Here's perhaps a distinction. You can choose if it is one that makes a difference: to say that there are Dems that hope the President fails is patently true, and so self-evident that I wonder why it bothers you. (Is this not the nature of partisan politics? Is there not an equally common hope, among Republicans, say, when a Democrat holds office, that he or she will flub up and be dislodged? I know politics ought not be reduced to a game---which is one reason I favor proportional representation, to get away from this "winner takes all" win/lose mentality---but can you imagine a fan not hoping his team's opponant loses? Duh.)

I think there's a vast difference between hoping the president fails in some matter which opponents think would be bad for the country (say a tax plan or an immigration bill) and hoping that the president fails in something like reviving the economy or winning the war in Iraq. Honest people can disagree over whether a tax plan would be wise and good, but no one disagrees that reviving the economy or winning the war in Iraq are essential to human well-being, both ours and that of others. To recognize the overriding importance and good of these things but to nevertheless hope that the president fails so that one's party will benefit is contemptible and there are some, I believe, who do exactly this. I would not be surprised if there were Republicans who did it when Clinton was in office, and I think it obvious that there are some who are doing it now that Bush is president. They know that success in either the economic or foreign policy sphere will spell political failure for their party and themselves. For such people political success and power are everything and securing these ends justifies almost anything. This is especially true today, in my opinion, of the secular left.

But you go further, saying that the left will be happy about the sorrow and disorder, gleeful for the suffering caused, implying that they are heartless. I believe you've implied this about the war, too, not only that Dems hope Bush fails (an obviously common situation) but that they will be happy if America is defeated, if terrorists win, if our soldiers are killed. Such a desire---to see increased suffering just for partisan victory--does not follow from those who have strongly held partisan ideals.

It certainly does. A Bush failure in the war or in the economy would entail the suffering of millions. To hope for the former, as By admits some do, demands that one be willing to accept the latter. By the way, I never said that Bush's opponents would be either "happy" or "gleeful" at the misery of others, only that they would prefer that unfortunate state of affairs to having Bush succeed. The sentence that has elicited Byron's criticism and concern was this:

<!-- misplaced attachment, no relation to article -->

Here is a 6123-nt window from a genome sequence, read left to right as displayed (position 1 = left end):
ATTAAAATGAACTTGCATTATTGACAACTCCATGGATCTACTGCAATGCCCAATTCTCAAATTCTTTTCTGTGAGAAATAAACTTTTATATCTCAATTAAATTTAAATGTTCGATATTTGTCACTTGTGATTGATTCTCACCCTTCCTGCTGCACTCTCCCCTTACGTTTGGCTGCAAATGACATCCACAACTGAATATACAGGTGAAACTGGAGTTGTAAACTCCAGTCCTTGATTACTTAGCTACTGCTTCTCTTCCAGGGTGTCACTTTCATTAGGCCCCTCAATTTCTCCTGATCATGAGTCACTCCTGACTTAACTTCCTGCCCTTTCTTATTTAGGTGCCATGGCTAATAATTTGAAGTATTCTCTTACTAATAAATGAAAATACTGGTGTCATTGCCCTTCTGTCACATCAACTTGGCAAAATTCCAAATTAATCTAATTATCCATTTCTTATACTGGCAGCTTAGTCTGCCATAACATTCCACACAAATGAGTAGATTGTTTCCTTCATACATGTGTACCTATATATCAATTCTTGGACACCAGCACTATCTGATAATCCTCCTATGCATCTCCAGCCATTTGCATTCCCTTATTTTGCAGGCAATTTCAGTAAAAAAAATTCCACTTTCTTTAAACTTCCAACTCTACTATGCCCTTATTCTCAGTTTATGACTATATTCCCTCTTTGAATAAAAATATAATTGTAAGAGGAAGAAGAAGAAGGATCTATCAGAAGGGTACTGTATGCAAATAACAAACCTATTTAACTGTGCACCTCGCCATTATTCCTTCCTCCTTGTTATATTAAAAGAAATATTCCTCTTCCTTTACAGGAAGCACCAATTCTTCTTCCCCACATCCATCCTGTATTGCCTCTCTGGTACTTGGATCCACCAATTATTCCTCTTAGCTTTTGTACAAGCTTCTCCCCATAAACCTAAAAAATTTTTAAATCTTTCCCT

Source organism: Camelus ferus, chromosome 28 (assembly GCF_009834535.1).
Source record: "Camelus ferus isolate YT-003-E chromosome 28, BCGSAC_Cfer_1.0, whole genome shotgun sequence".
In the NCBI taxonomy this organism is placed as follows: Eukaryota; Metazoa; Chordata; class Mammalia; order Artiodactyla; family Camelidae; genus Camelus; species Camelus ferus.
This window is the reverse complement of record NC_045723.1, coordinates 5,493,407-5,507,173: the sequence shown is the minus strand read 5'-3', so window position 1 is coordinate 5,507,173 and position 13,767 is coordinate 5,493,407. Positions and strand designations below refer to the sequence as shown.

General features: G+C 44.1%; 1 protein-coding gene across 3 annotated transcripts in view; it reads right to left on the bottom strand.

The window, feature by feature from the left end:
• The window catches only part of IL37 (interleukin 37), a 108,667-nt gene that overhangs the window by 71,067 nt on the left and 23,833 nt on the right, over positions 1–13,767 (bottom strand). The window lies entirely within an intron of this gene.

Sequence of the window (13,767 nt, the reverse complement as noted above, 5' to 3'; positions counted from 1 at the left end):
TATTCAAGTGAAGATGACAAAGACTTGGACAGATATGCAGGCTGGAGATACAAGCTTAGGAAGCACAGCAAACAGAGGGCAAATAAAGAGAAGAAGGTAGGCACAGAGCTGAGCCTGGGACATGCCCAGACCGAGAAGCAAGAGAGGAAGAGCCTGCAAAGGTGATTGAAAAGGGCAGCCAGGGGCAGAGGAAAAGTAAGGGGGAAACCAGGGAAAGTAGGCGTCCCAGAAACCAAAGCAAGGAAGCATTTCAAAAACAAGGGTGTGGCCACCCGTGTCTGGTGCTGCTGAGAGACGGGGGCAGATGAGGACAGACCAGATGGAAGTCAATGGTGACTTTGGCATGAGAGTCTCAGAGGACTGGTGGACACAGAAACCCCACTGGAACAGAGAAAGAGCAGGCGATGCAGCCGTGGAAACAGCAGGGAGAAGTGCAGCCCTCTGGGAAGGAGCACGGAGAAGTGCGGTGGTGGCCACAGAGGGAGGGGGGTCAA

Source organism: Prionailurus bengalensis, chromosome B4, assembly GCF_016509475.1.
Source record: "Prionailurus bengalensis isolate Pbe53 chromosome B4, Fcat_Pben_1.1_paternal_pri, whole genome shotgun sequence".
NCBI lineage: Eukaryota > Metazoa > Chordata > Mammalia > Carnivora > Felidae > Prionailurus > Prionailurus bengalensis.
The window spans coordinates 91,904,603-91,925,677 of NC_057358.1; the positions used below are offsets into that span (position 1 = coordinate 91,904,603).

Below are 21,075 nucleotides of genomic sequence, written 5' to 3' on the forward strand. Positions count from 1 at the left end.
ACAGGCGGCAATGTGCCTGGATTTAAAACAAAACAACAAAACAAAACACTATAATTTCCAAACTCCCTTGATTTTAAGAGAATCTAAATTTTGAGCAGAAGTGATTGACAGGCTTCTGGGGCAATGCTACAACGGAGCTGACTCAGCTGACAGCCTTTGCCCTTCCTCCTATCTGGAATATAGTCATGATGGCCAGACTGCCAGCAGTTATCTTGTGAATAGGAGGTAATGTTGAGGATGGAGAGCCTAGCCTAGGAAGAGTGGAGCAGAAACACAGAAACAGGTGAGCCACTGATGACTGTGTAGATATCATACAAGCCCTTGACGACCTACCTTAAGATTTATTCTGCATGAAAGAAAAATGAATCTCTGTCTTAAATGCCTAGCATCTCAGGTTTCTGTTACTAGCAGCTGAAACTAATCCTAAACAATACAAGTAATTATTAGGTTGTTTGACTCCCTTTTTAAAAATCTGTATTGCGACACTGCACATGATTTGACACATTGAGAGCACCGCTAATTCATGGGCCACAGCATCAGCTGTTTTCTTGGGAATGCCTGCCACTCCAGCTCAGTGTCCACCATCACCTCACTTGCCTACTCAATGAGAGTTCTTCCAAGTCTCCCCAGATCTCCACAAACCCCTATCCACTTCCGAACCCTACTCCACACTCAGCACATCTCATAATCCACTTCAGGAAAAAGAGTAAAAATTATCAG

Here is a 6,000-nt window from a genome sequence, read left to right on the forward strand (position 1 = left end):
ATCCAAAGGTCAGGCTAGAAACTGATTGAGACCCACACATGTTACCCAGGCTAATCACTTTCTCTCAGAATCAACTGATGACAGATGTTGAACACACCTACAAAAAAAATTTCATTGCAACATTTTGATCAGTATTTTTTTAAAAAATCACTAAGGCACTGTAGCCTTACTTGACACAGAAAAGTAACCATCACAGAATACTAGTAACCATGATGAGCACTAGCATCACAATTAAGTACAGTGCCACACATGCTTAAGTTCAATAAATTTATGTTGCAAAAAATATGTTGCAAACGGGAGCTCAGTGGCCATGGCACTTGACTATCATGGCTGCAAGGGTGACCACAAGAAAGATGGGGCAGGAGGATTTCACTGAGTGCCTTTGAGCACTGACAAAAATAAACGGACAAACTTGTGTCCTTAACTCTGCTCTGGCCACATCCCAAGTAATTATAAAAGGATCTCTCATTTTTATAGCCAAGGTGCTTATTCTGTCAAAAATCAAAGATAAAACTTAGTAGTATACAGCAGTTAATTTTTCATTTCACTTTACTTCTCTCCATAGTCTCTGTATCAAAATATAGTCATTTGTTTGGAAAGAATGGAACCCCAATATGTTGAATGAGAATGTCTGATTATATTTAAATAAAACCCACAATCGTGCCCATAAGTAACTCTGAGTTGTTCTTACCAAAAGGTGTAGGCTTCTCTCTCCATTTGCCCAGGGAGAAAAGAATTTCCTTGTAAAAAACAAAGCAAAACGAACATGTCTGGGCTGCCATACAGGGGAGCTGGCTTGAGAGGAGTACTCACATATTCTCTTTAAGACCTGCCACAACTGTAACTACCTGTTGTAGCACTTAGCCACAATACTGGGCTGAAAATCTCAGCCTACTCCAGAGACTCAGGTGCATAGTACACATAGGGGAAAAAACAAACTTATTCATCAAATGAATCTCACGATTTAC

"The Bush economy continues to chug along like the little engine that could despite the woeful prognostications of those who, perhaps for political purposes, seem to prefer to see it bogged down in the mire of recession."

So, again, I think it is inaccurate and unhelpful to say these negative things about the general groups of left-wingers or anti-Bush activists as you do. Of course, the vile and vicious haters on the left (who do exist, and are to be repudiated at every turn, or ignored, if that works better) do not stand for most of those who disagree with the current Administration. You can argue robustly against the views of the left without accusing them of such dark motivations or heartless desires.

Byron takes a sentence critical of the behavior of some of Bush's critics, a segment of the political population whose existence he acknowledges, and from it concludes that I am unfairly criticizing almost everyone who disagrees with the Bush administration. This is simply fallacious. It's like arguing that because some men are bad that therefore they all are.

2. That you would suggest that a growing homeless underclass does not indicate something broken in the economy is a matter that I must protest. If there is a growing number of unemployed and poverty-striken people, there is something very wrong. The Bible plainly teaches this and I think it stands to reason. If you've ever worked in a soup kitchen for more than 10 minutes, or met a recipient of a Habitat House, you know full well that many, many of those who have to go to soup kitchens are, in fact, the working poor. Or they are the children of the working poor. Of course some are irresponsible bums and some might better themselves if they had character and skills taught to them by someone who cared. But it simply is untrue that those who get food stamps, go to the soup kitchen or take WIC milk and cheese are unwilling to work; many work hard, wait for buses to get to odd jobs, and show extraordinary effort for little pay.

Nothing in the post to which Byron responds says that people in need are unwilling to work. I wrote that "their problem is not that they are unemployed but that they are unemployable." They may be unemployable for many different reasons and an unwillingness to work is only one. Many of them are mentally troubled, or they have an addiction, or they are poorly educated and unskilled, or they're single mothers who can't leave their children. The point is that the plight of these people would be the same no matter what the economy is doing. Imagine we were at full employment which we almost are. Imagine that everyone who could work was working for at least a subsistence wage. Would the predicament of these people be any different? I don't think so. They're not unemployed because there are no jobs for them but rather because they are unable or unwilling to do the jobs there are.

To cite the problems of the underclass as reason to think the economy is not doing well is misleading.